I'm sorry I brought this topic up
So from my personal and professional standpoint, I agree with Tyler and I agree with you Miki. Both have good points at opposite ends of the spectrum. As Tyler correctly points out, at there are so many variables that "perfect" calibration is not easily accomplished if at all but I also feel that you can take steps to get closer to perfection.
The steps taken and the equipment purchased really depends on you budget, if you are a home Enthusiast or a Professional calibrator. To try and put things into perspective, a home Enthusiast can get perfectly good results with meters such as the C6 and iD3 for example. ( I don't want to get into the argument over which is better here ). If you have a device such as a I1Pro2 to profile your meter, for example, even better. You are doing the calibration for yourself, your not comparing your TV to a reference or any other set and you are getting your TV in "good" alignment. There is no right or wrong here since you are doing "best effort" given your budget for yourself. On the other hand, if you are a professional, charging professional rates, then your customer's have expectations that go beyond the Home Enthusiast. At that point you are "expected" to spend the extra time getting the FOV, and all the other setup parameters as best you can and have purchased fairly expensive equipment along with your experience in the goal of producing superior results. In this situation, there are a lot of things you can do and purchase in an effort to make your calibration as close to perfect as you can and experience starts to play a larger role.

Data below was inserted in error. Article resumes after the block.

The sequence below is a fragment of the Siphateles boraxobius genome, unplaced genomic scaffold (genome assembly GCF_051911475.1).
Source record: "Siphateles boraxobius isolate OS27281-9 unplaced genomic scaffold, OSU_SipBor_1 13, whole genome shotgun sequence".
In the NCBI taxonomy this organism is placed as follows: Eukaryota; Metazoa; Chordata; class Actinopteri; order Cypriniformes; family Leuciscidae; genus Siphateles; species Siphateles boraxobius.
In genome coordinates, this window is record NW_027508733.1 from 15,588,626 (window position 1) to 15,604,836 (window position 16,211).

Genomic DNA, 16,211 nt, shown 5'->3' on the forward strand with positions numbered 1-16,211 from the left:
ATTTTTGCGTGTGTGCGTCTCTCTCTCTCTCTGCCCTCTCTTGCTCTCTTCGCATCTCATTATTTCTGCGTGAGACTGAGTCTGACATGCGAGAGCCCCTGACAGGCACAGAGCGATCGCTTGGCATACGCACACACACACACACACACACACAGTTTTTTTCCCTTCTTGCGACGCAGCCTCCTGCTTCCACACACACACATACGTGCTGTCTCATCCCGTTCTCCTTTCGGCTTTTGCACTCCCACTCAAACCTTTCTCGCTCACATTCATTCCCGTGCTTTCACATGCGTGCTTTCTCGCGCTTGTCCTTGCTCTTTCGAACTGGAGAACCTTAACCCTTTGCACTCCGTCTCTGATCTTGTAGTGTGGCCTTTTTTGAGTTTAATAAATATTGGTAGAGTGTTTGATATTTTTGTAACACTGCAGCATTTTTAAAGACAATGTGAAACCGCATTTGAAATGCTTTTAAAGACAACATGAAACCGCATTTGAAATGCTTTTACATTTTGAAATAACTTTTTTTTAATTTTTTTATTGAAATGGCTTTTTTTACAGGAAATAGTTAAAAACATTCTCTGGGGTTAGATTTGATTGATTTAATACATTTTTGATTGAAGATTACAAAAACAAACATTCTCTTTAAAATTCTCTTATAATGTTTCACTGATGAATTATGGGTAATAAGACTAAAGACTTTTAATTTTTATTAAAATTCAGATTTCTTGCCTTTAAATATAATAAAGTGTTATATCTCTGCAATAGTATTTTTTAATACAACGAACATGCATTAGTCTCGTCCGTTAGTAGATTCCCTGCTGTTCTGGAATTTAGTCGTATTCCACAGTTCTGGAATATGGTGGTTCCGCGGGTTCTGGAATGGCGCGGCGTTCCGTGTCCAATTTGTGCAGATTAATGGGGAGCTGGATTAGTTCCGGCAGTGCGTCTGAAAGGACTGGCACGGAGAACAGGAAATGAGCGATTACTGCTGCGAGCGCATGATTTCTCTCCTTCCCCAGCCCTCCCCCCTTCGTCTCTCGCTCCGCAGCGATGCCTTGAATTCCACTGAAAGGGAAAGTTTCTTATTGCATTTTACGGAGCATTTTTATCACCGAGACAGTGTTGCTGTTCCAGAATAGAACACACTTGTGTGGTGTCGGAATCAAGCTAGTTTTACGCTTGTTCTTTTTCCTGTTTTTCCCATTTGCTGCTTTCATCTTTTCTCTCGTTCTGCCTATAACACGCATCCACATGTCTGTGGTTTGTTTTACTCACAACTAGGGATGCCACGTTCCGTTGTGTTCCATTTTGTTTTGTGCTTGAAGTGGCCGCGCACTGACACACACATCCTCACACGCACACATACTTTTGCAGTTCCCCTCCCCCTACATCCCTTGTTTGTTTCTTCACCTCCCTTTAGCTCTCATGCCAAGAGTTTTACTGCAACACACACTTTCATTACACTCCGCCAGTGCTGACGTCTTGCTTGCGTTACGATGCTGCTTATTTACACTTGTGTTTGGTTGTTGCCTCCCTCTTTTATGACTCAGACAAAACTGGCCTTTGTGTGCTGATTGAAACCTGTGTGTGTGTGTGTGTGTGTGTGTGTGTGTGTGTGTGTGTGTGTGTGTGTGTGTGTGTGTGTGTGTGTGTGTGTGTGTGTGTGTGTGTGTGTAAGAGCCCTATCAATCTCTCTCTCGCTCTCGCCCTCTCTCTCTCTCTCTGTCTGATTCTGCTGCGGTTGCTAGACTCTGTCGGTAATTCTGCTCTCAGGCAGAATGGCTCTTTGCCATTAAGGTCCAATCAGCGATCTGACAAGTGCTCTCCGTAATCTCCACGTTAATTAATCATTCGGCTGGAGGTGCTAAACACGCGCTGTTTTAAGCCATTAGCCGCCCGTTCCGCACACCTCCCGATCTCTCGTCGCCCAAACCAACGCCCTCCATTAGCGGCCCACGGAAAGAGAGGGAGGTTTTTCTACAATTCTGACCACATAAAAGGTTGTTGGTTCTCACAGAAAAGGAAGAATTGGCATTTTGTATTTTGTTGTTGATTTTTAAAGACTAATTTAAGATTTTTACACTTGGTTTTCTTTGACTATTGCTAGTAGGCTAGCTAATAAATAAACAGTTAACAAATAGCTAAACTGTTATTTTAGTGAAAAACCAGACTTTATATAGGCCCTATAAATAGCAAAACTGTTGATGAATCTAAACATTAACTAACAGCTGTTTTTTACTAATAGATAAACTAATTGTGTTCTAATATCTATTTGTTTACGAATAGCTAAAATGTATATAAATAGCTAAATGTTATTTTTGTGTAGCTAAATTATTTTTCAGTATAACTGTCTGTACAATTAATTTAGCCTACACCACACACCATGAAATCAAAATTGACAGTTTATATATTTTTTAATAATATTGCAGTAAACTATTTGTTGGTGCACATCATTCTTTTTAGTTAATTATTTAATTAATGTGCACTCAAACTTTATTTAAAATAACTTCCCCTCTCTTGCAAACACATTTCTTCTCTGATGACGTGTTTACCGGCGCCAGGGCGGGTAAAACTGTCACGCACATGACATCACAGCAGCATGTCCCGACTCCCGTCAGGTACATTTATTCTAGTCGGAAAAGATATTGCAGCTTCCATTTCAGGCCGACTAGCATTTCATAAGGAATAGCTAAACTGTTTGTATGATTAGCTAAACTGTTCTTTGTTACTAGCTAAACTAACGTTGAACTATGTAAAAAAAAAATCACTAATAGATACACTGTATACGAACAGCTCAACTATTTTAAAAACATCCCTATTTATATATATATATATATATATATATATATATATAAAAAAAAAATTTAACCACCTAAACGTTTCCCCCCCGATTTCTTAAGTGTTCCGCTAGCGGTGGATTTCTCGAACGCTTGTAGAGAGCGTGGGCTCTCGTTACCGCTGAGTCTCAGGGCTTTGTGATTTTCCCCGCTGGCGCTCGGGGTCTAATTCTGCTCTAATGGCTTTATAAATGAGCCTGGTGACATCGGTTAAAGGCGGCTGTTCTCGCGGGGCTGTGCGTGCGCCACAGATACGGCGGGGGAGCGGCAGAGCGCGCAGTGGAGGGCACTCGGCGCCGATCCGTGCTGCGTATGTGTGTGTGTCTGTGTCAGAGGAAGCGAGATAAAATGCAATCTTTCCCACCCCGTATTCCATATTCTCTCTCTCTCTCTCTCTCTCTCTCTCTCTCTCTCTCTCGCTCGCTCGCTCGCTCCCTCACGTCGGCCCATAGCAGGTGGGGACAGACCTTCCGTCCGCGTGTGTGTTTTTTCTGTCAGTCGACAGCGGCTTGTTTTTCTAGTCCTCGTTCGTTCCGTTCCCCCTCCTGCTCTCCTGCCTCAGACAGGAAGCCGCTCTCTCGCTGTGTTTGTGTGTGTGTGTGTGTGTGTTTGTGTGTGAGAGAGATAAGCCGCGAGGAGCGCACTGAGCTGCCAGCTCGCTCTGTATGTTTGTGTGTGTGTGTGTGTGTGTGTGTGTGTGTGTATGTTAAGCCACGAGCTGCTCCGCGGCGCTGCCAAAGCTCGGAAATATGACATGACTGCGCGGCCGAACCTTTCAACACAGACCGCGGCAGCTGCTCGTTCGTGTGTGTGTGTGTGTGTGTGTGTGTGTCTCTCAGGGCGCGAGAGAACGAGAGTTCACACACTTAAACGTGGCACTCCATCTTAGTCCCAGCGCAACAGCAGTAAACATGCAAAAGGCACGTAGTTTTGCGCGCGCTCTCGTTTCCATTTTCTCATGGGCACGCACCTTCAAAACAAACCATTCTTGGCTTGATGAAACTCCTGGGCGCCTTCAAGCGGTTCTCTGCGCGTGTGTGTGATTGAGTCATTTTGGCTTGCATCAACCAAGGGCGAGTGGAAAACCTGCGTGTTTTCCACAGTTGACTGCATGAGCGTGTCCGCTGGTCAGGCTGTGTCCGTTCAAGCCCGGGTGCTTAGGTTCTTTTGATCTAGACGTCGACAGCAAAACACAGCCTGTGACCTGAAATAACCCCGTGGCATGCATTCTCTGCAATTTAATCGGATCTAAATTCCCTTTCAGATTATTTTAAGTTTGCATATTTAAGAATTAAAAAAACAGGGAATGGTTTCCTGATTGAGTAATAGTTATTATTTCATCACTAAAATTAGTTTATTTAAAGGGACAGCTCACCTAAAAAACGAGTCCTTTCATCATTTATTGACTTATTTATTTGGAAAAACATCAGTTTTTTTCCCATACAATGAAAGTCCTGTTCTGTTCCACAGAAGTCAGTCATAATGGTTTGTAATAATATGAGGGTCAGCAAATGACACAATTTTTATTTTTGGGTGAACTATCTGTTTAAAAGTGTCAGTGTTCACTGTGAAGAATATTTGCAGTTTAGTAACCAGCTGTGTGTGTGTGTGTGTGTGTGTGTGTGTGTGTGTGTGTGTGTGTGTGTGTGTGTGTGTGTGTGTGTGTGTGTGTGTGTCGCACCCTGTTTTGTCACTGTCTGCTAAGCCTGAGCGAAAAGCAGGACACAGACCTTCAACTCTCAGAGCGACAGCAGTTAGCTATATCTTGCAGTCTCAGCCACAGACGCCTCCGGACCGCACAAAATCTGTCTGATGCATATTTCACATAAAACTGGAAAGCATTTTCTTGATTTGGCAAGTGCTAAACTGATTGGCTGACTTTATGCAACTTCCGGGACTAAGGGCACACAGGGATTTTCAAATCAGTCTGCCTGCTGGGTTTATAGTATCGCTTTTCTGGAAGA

For me, every time i calibrate i try to do the best job i can even if it takes a little longer to profile and get the environment correct in an effort to get good repeatable results. Whether the extra time well spent or not is not relevant for me in my situation becasue i know i'm trying to make my calibrations as best as possible.
That said, i don't feel there is a right or wrong, since there are lots of other factors which determine your specific process.
I haven't been in the calibration "business" as long as some of the folks here but in talking with Dwayne, Ted, Miki, Tyler and others, you find that evey calibrator has their own process with their own "secret sauce" based on data and experience they have amassed and how they feel the process should be done to get the best results.